One of the malady of the heart is “hiyânat”. Committing “hiyânat” causes anger (ghadab). “Hiyânat” also is forbidden (harâm) and it is a sign of hypocrisy. The opposite of “hiyânat” is being trustworthy (amânat). The meaning of “hiyânat” is as follows: A person who portrays himself to others as trustworthy and then does something which belies this impression. A Believer (Mu’min) is a person to whom anybody would entrust their life or property. Amânat (trustworthiness) and hiyânat (perfidy) apply not only to property but also to spoken (or written) words. Rasûlullah ‘sall-Allâhu ’alaihi wa sal-lam’ states in a hadîth-i-sherîf: “A person who is consulted is trustworthy.” As a matter of fact, others trust this person that he will tell them the truth and will not tell anyone else about the question he has been asked. It is necessary (wâjib) for him to tell the truth. A person may place his property with another whom he trusts. Similarly, one may consult with another whom he is sure will tell him the truth. The 159th âyat in Sûra “âl‑i ’Imrân” of the Qur’ân al-kerîm purports: “Consult with others beforehand the things you are planning to do.” Consulting with others is like a fortress which protects one from regret. The person whom one wants to consult should know the states of human beings of his time as well as the states and conditions of the country and the time. This is called knowledge of politics and administration (’ilm al-siyâsat). Furthermore, he should be a far sighted and wise person as well as a healthy one. It is sinful for him to say something which he does not know or to say something contrary to his knowledge. If he said these things by mistake, it would not be a sin for him. If one consults with a person who does not possess the above-mentioned attributes and qualifications, both parties will be committing a sin. Those who give religious judgment (fatwâ) with respect to worldly or religious matters although they do not fulfill the aforesaid qualifications, will be cursed by angels. Another kind of hiyânat (perfidy) is to order someone to do something which you know will be harmful.
It is written in the famous religious book Hadîqa that Abdullah ibn al‑Mes’ûd ‘radiy-Allâhu ta’âlâ ’anh’ said, “The first thing you will lose from your religion will be being trustworthy ‘amânat’. The last thing you will lose will be the ‘salât’ prayer. There will be some people who will be praying ‘salâts’ while indeed they will not even have any faith.” Rasûlullah ‘sall-Allâhu ’alaihi wa sal-lam’ states in a hadîth-i-sherîf: “Anyone who murders his friend is not one of my ‘Ummat’. This is true even if the person murdered is a disbeliever.”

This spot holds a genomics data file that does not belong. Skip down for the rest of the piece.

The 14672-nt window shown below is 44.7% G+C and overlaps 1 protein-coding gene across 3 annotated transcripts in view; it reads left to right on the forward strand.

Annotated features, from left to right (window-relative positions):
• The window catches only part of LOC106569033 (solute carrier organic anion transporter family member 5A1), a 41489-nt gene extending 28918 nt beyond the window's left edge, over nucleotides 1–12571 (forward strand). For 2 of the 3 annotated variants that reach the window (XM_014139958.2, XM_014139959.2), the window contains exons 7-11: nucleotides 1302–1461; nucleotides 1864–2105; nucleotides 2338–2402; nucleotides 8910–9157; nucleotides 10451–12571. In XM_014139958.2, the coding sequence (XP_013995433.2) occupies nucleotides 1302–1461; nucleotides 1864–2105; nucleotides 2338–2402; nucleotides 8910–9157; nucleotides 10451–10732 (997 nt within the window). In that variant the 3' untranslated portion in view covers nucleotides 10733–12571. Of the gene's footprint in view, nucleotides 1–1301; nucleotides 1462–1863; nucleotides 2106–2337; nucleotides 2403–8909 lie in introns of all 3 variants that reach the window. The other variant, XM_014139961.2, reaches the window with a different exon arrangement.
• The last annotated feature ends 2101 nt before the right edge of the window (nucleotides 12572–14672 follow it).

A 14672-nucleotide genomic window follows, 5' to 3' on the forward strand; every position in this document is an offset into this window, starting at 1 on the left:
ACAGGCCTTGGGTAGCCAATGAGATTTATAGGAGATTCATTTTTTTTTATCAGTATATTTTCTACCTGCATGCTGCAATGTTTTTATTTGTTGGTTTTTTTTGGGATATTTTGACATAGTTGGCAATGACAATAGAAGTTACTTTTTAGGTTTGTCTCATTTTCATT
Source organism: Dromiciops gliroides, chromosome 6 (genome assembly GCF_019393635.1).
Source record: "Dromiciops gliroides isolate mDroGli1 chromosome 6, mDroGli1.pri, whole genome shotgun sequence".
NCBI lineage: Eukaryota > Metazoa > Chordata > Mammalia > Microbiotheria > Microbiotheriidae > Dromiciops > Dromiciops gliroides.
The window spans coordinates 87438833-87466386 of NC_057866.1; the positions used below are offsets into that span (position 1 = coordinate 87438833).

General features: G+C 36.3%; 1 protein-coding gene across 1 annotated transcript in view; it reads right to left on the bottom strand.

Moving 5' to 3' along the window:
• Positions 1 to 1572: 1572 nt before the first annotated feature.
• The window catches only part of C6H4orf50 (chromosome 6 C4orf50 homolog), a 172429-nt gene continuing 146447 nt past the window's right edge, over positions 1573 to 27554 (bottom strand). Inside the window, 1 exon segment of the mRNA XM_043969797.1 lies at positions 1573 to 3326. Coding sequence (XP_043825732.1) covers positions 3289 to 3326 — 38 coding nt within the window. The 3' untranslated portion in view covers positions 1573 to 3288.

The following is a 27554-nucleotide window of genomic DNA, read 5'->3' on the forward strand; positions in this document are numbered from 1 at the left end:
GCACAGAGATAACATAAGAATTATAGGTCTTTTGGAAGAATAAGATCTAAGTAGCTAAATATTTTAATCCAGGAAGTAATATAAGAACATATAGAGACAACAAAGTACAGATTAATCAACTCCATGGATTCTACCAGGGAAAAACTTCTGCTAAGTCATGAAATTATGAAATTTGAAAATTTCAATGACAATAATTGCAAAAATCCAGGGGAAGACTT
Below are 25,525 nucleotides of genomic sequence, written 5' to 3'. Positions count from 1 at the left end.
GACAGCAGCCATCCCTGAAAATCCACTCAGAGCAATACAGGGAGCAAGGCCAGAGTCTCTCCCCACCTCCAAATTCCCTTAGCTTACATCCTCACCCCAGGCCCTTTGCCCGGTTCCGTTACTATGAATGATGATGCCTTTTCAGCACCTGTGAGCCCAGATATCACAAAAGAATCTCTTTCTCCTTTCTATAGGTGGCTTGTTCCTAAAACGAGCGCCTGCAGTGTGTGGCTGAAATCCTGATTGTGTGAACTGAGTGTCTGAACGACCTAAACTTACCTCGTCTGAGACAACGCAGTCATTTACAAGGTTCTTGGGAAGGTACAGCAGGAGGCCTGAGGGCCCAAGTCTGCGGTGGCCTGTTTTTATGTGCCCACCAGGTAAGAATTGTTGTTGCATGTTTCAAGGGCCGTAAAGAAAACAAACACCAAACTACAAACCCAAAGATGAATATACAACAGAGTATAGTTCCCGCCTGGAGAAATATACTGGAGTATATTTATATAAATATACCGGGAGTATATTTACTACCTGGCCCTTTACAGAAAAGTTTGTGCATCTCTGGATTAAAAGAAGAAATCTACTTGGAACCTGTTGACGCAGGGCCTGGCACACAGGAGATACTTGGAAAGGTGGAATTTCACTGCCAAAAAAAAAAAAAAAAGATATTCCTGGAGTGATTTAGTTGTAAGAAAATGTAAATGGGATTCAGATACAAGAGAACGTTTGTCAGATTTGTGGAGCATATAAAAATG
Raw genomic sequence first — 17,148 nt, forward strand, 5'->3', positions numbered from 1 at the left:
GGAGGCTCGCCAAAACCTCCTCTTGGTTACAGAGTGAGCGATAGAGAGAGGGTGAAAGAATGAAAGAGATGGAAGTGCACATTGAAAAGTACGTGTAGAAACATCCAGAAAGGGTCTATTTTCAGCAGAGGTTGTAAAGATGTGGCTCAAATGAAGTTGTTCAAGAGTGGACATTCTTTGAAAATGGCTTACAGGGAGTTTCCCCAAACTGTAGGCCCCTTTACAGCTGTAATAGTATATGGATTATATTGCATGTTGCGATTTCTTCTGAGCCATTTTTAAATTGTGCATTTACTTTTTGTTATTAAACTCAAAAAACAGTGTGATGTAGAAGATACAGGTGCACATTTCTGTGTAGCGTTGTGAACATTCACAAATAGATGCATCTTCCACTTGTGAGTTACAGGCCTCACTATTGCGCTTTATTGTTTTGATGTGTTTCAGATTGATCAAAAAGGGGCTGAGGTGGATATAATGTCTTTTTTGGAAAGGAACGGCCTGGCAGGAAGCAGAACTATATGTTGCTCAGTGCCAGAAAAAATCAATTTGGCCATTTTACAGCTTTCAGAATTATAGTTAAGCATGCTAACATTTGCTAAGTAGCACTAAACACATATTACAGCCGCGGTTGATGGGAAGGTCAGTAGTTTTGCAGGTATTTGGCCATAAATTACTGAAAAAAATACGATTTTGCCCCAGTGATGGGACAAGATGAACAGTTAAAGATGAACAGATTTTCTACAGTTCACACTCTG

A medicine that would be a common cure for all the vices is the recognition of the illness and things that are harmful to it, its cause, its opposite case, as well as effects of the medicine. The next step would be the diagnosis of the illness, which is done either by self-research or under the supervision of a guide, i.e. an ’âlim (a deeply learned Islamic scholar). A Believer is another Believer’s mirror. Self-diagnosis of one’s faults is a difficult task. A recommendable way of knowing your own faults, therefore, would be to consult with a dependable friend. A faithful friend is one who will protect you against dangers and fearful situations. Such a friend is hard to come by. It is to this effect that Imâm Shâfi’î ‘rahmatullâhi ’aleyh’ stated:
A person who has a vice should search for the reason (cause) of his contracting that vice. He should try to eliminating this cause and then try to get rid of it by doing its opposite. He should try very hard to do the opposite of the vice for getting rid of it. For, getting rid of a vice is very difficult. The nafs loves evil and ugly things. Another useful medicine for getting rid of vices is to establish a method of retribution. For example, when one commits a vice, immediately afterwards, one should do some action one’s nafs does not like. A good way of accomplishing this is to take an oath. Namely, one should take an oath to the effect that if one commits a vice, one will do extra goodness such as giving alms, fasting or performing salâts.
One should try to cure maladies of his heart, the bad habits of his soul, in every meanns and in every days continiously.
Ref: This paragraphes are quoted from the book “Ethics of Islam” page 126, which is the translation of the book Berîka written by Abû Sa’îd Muhammad bin MustafâHâdimî ‘rahima hullâhu ta’âlâ’, who passed away in 1176 Hijrî, 1762 A.D. in Konya / Turkey and the book Akhlâq-i-Alâî written in Turkish by Alî bin Amrullah ‘rahimahullâhu ta’âlâ,’ who passed away in 979 Hijrî, 1572 A.D. in Edirne / Turkey. You can find the whole book and the other valuable books in the web site www.hakikatkitabevi.com.tr and download in PDF format for Adobe Acrobat Reader, EPUB format for iPhone-iPad-Mac devices and MOBI format for Amazon Kindle device.